A fall twist on the Old Fashioned cocktail
“The word ‘cocktail’ … remains one of the most elusive in the language.”
-from the book “Straight Up or On the Rocks” by William Grimes
THE AUTUMN OLD FASHIONED
This is a great treat for your fall parties.
1.5 oz to 2 oz spirit (we chose a bright rye, but barrel-aged rum and Japanese whisky do quite well for this season as well)
.25 oz to .5 oz maple syrup (or: demerara syrup)
2 to 4 dashes Pumpkin bitters (these are distilled and made from scratch from organic pumpkins and many fall herbs and spices by Workhorse Rye)
Optional: 1-2 dashes of Salted Cacao Bitters or another bitters with pronounced baking spices
Add liquid to mixing glass, then add ice, stir for 15 to 30 seconds. Pour into chilled glass with a big cube or a few one-inch cubes.
Optional: grate a dash of fresh nutmeg and express lemon.
WHAT IS AN OLD FASHIONED COCKTAIL?
The first known published definition of the Cocktail as its own beverage appeared in an editorial response in a Hudson Valley, NY weekly newspaper in 1806. It responded to a reader’s inquiry about what a cocktail was: “Cocktail is a stimulating liquor, composed of spirits of any kind, sugar, water, and bitters.”
The modern assumption for an Old Fashioned is rye or Bourbon, sugar, aromatic bitters, stirred in ice and strained over fresh ice, with the occasional garnish of choice such as an expressed orange peel or cherry. The drink has been consumed in this form for well over a century no doubt, and is now so ubiquitous that many people don’t know how non-specific the drink started: make any spirit more well rounded and quaffable with any type of sugar and dense botanical tinctures, and then dilute it with water or ice to approach the alcohol content of a glass of wine or sherry. Before the late 1800s this drink was called simply “cocktail”, and after that period as bartending and cocktails evolved, it was known as a simple go-to, like the Old-Fashioned folks liked.
SELECTING THE INGREDIENTS
With this fall iteration of the Old Fashioned, we focus on savory flavors from an organic spicy rye-Workhorse Rye whiskey grown and distilled in California with a focus on sustainable agriculture. This whiskey is rustic, and one could argue (such as the author who makes it) that it is a better example of what an Old Fashioned would have tasted like pre-industrial agriculture. Since this whiskey is aged in a used cask like Scotch rather than new like Bourbon, there is less sugar in the spirit. This allows the grain to be the focus as well as some room to use maple as sweetener without it becoming too rich and cloying. The bitters add a fresh herbaceous harvest aroma from real pumpkin and artichoke leaf, as well as the baking spices that we’re used to in fall drinks but they don’t steal the show. Every ingredient should sing and be noted without it getting muddy. If you want a stiff drink, go for 2 oz of a barrel aged spirit and don’t over stir. If you’d like refreshment then pick a brighter spirit like Pisco or Gin or Bacanora, and add more ice to lengthen.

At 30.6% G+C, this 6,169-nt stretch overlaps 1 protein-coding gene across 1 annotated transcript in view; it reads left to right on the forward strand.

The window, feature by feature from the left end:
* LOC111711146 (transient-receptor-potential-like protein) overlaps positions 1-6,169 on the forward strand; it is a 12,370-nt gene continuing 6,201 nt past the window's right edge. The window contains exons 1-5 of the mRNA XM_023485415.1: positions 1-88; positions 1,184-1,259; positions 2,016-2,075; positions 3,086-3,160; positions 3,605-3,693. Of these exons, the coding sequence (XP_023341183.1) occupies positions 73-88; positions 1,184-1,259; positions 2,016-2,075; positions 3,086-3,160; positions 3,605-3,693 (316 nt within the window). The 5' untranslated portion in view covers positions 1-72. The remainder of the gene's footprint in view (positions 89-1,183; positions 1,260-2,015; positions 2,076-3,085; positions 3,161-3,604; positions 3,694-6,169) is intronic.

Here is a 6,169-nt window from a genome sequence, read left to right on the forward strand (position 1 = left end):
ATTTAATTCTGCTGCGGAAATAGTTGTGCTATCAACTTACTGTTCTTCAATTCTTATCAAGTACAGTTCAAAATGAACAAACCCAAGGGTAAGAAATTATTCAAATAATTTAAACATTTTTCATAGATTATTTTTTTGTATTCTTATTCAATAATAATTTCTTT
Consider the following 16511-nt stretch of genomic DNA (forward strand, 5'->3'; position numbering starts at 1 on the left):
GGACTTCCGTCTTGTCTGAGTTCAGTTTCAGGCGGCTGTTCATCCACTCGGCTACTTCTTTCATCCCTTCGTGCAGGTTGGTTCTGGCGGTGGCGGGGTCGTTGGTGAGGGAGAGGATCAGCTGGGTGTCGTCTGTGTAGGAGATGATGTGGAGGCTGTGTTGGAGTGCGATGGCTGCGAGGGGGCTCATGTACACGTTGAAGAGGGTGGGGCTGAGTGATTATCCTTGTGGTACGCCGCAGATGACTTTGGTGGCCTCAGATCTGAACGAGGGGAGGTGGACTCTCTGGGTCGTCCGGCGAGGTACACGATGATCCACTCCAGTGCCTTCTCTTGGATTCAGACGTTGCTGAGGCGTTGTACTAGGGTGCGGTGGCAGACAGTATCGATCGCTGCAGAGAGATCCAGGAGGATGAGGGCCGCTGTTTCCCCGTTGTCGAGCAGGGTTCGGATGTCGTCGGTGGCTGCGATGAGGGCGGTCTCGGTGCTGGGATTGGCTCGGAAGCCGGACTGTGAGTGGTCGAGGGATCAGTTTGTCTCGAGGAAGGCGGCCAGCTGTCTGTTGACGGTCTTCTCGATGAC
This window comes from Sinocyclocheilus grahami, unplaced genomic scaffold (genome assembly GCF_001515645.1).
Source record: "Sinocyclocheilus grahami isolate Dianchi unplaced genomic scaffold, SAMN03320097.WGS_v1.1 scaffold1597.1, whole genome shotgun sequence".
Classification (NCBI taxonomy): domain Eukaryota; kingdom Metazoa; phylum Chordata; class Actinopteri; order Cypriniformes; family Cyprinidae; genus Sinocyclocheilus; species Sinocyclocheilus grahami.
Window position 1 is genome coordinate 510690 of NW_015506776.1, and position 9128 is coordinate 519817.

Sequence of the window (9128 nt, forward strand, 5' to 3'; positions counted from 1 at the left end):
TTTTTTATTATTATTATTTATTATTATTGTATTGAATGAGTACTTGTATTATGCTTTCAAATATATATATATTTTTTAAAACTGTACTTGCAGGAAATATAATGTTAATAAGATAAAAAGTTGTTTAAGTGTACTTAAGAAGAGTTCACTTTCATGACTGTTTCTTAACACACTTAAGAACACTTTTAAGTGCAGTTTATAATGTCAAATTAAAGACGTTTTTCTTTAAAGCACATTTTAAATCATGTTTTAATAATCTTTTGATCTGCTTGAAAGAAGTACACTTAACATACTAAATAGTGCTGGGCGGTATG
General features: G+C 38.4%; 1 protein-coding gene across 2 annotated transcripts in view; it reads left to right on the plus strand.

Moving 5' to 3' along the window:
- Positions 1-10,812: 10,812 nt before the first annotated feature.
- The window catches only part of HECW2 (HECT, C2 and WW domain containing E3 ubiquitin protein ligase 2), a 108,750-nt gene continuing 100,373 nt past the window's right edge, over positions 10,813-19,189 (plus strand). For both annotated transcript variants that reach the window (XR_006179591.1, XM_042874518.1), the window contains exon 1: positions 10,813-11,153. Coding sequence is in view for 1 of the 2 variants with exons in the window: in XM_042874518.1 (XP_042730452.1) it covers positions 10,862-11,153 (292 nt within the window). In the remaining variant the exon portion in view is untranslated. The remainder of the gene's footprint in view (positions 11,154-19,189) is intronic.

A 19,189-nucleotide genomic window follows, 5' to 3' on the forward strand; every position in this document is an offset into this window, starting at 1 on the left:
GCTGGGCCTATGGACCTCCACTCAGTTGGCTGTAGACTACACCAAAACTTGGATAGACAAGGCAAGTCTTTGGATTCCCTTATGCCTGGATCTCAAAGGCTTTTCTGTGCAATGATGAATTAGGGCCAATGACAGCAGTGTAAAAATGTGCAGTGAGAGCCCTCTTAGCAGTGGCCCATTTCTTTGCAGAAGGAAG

Bitters are many plant tinctures that come together to form the intriguing backbone of a cocktail, the same way a spice or herb blend does for a dish. There is acidity or tannin in wine to balance the sugar of a grape, and there are hops in beer to balance the richness of barley malt sugar. So the bitters and sugar bring balance to the sting of a spirit, the idea is to make a whole spectrum in a glass starting with a distilled spirit.
Collecting the ingredients and tools online:
Bar tools and ice molds… UmamiMart.com
There’s a historian and consummate author named David Wondrich; he is a modern patron saint of cocktail knowledge and historical expertise as far as bartenders are concerned. He digs-like no one else-through very old newspapers, abandoned libraries, etc., to ascertain exactly why and how we drink certain drinks, who possibly invented them, and when they manifested. I bring this information to readers to demonstrate that cocktail history is exactly as you’d expect: collaborative, ever-evolving, and… sometimes foggy. “The history of the cocktail—has (perhaps not surprisingly) always been like this: heady with false leads and spiked with treacherous maybes.”